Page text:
The media has today reported that Governor Patrick claims 14,000 new jobs have been created from the so-called stimulus package.
This is reported at the same time that the unemployement rate ,again, increased in Massachusetts, to 9.1%.
The bottom line is that Job creation, real job creation, long term job creation is lagging sorely behind the layoff curve.
In the article, it was noted that Massachusetts received $4.3 Billion in stimulus money.
A simplistic look would assume that if you receive $4.3 Billion and create 14,000 new jobs, the cost of job creation is $307,142.86 per job. My guess is that we have not created 14,000 six figure jobs in Massachsetts.
If the median income in the state is about $42,062, then we should have been able to create 102,230 new jobs.
This is still woefully short.
The number of unemployed persons in the State is between 270,000 and 450,000, depending upon which data file one looks at and whether one counts the underemployed or not.
The Massachusetts minimum wage law sets a rate at $8 per hour for a 40 hour per week job. This is $320 per week. The stimulus money, at that rate of pay, would have created 13,437,500 new jobs. That is not a real solution either because most people today cannot live on that wage. But somewhere between these numbers is the possibility to create enough jobs to employ and support the currently un and underemployed population of the state.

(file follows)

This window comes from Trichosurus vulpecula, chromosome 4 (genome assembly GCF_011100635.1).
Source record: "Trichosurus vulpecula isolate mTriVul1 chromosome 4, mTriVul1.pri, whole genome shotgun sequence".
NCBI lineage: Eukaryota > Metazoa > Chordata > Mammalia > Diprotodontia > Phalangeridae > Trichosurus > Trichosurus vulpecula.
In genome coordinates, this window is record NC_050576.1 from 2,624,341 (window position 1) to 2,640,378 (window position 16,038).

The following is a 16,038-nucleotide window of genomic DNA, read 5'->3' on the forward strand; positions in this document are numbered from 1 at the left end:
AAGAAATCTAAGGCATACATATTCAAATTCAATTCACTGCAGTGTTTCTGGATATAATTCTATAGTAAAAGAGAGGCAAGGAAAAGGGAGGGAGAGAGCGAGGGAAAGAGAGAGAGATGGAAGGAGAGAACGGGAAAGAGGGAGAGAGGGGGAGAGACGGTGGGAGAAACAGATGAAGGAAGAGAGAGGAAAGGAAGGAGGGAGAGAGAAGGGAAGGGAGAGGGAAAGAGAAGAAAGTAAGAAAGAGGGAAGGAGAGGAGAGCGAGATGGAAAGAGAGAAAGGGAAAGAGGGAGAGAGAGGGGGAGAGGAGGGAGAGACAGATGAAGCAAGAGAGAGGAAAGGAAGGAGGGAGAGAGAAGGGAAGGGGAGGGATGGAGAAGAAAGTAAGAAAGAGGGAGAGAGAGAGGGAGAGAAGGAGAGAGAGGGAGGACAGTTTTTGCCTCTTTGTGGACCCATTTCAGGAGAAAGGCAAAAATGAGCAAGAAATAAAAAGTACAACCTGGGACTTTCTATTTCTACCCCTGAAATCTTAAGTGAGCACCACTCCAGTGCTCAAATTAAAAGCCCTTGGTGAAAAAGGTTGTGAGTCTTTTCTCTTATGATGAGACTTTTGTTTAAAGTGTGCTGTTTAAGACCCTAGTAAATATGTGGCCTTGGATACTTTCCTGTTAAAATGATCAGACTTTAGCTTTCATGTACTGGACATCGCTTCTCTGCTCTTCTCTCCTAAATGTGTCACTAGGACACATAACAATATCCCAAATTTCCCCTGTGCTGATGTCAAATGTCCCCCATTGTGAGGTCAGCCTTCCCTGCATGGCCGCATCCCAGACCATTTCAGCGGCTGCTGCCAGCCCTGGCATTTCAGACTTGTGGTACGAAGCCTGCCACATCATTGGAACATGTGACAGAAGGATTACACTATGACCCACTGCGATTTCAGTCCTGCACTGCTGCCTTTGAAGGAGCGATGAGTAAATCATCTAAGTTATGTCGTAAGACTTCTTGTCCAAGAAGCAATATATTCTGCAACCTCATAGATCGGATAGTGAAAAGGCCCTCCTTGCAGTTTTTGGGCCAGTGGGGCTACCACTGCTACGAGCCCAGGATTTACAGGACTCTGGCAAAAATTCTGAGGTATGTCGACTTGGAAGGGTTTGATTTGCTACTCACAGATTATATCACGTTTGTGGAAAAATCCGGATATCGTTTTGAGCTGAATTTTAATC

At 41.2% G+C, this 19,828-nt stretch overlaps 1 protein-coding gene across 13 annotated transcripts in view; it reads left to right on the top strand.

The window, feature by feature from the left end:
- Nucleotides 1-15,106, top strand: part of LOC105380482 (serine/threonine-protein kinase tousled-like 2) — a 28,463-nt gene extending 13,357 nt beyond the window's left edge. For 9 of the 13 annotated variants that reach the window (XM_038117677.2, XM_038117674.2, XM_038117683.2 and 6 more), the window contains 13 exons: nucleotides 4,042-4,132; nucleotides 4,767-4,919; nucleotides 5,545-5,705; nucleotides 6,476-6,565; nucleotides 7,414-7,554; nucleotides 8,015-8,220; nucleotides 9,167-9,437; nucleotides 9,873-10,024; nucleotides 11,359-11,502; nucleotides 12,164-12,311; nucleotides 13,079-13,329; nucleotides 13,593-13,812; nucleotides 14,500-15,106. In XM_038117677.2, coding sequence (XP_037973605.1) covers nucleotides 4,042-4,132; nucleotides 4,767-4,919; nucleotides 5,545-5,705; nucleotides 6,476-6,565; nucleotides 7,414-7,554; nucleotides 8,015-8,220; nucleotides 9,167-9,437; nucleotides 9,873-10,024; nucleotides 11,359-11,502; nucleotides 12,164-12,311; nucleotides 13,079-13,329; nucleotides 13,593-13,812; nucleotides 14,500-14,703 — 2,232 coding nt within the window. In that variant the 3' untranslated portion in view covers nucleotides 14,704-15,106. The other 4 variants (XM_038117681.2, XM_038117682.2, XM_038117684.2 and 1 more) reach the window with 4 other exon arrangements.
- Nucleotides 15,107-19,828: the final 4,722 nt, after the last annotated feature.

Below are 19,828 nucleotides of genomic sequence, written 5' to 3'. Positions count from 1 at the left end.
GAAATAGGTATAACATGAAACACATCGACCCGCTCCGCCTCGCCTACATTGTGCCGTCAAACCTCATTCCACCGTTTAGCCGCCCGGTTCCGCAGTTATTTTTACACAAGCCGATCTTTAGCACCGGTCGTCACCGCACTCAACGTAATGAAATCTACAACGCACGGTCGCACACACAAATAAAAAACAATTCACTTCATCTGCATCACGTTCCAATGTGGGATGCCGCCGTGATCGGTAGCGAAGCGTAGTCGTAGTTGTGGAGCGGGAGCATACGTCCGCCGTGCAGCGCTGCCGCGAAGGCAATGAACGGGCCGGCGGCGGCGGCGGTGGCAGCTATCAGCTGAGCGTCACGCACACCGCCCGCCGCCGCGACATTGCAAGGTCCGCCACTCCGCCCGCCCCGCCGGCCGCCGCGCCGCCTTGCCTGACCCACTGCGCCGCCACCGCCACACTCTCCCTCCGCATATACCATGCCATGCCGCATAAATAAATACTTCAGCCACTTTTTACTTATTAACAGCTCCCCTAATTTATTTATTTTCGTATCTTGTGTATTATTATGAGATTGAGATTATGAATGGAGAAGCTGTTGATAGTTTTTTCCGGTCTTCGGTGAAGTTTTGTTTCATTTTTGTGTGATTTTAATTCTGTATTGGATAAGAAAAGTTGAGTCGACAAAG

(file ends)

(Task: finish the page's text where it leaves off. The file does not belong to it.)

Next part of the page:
All those who are now re-employed, I am happy for you but until the job creation rate can start to approach the number of unemployed we are still deeply in the woods and this means people are hurting. They are not being adequately supported by government policy and the money that is being spent may have been better spent. Maybe it could have been sent as a cash gift to each un or underemployed person. This would have been a windfall of $9,500 to $16,000 dollars per person. Sounds like a lot of money, and it is, but it would have been spent and stimulated , oops, there is that word again, the economy.
I am not advocating that as the correct method to use. I only offer it as one alternative that probably has a better chance of being a cost effective method to stimulate job growth.
There are many others. As many solutions as there are people to offer them. What are your solutions? Lets gather them together and send them to our elected officials and see if they can find a better means to get out of this mess.

Note: Please understand that the numbers above do not account for overhead and other expenses associated with job creation. They are examples only and assume a pure dollar for dollar transfer of funding to job growth. I understand that there are other factors involved.

admin posted at 2010-1-31 Category: Uncategorized

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